Sunday, October 23, 2022

The High Road to Taos

I have not written about Taos, New Mexico, for some time but this take is a little different from the others. A couple of days away from town was a birthday present from my wife, Penelope. The idea was not only to get away for a night but to do it in the fall which, like in many places, is so beautiful at this time of year. 

There are two ways to get to Taos from Santa Fe. One is relatively direct and takes roughly an hour and a half. The other, the high road, takes about an hour longer. Of course, it depends on your speed but with all the hills and switchbacks it also depends on your driving skills and, I’m afraid, your age! But boy is the high road worth it.

It is hard to take photos from a moving vehicle on a curving mountain road but there were a few, very few, places where a car could safely go off the road as photo opportunities. From this one view I took you can see why in 1975 the High Road was listed in the New Mexico Register of Cultural Properties.

In 2016 Mike Butler published a book called “The High Road to Taos” with about 200 black and white photos dating from the 1930’and 40’s from The Library of Congress. The High Road has always been a tourist and pioneer attraction.

Some guidebooks give you up to seven hours to take the High Road because there are so many historic villages and pueblos along the way. In 2012 I wrote about our tour of Taos Pueblo ...

Penelope had picked our luncheon spot called Sugar Nymphs Café in the village of Peñasco.

To give you an idea of the vintage of the place, these old fashioned washing machines stood outside.

The café shares the building with an old time theater which I could only peak into. In the “lobby” was a vintage movie projector.

It did not look like a great place to eat but i was in for a very pleasant surprise.

I ordered my favorite chili cheeseburger and Penelope a BLT, simple but delicious, mine was no patty but a thick burger cooked to rare perfection. It came with a large bowl of cauliflower soup. Did not sound that great to me but home made with lots of vegetables. If I return some day, I hope they have that soup again. We had to sample their signature drink made with syrups and berries like I have never tasted before. Adding to the atmosphere was a totally black cat with bright green eyes.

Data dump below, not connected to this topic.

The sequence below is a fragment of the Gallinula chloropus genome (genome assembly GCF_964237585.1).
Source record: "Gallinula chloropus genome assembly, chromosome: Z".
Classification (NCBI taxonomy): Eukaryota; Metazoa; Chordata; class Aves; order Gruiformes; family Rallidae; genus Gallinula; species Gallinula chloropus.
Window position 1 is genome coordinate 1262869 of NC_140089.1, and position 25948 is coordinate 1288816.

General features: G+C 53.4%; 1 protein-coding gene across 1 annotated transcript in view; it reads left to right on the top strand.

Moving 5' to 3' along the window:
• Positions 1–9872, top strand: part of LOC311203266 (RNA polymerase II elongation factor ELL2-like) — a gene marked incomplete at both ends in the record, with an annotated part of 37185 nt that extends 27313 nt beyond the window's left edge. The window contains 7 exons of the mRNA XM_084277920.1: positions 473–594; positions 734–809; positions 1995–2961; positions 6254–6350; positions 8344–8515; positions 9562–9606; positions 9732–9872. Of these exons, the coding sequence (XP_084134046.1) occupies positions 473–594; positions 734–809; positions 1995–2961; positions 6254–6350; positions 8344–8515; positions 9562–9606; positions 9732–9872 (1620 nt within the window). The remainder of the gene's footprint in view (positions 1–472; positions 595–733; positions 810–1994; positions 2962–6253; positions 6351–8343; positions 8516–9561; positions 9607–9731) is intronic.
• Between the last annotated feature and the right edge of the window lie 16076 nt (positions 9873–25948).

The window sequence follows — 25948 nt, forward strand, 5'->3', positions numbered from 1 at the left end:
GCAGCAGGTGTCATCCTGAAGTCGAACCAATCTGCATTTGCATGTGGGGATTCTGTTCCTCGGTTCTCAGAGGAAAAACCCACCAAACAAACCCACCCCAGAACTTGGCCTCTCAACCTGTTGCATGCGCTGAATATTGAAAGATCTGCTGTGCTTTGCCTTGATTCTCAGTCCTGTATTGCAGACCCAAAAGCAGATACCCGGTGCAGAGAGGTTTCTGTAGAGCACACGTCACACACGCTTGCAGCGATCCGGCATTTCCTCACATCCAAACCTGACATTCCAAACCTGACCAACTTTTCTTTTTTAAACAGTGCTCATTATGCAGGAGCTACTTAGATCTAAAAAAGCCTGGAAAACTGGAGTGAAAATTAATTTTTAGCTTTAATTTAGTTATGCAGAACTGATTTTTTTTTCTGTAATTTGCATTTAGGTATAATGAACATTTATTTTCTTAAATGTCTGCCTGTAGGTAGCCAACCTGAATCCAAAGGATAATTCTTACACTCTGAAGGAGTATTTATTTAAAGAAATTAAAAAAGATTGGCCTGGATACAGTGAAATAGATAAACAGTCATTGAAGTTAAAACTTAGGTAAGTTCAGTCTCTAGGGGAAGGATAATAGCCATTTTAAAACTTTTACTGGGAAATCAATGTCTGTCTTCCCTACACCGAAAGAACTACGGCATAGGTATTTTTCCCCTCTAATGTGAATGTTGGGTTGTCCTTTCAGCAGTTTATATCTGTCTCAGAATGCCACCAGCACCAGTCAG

Coming into Taos we passed Saint Francis Church, Rancho de Taos, a famous subject for Ansel Adams and Georgia O’Keeffe. When we were there six years ago, we were pretty much alone but the church was closed. This time the parking lot was full and we did get into the church, as guests for a wedding were just dispersing, everyone decked out in their Sunday best. Here is Ansel Adams’ 1929 photo of the church.

We stayed at the Historic Taos Inn, which opened in 1936 and has retained its style. Its restaurant, Doc Martin’s, lived up to its reputation with a great chili relleno and margaritas. Our room was small but really cozy, with fireplace in a reading nook.

The next morning, we visited the Taos Art Museum at the Fechin house, home of Nicholai Fechin (1888-1955) a Russian painter who specialized in portraits. Here is a 1933 portrait of his daughter, Eya.

Born in Kazan, Russia he came to the United Sates with his wife and daughter in 1923. The family lived in Taos from 1927 until 1933. During that time, he transformed and added to an adobe house which is today listed on the National Register of Historic Places. He not only carved the furniture but incorporated architectural ornament recalling Russian folk art.

Returning home via the low road, the pouring rain made us very happy that we had come in on the high road on a beautiful sunny and warm day.

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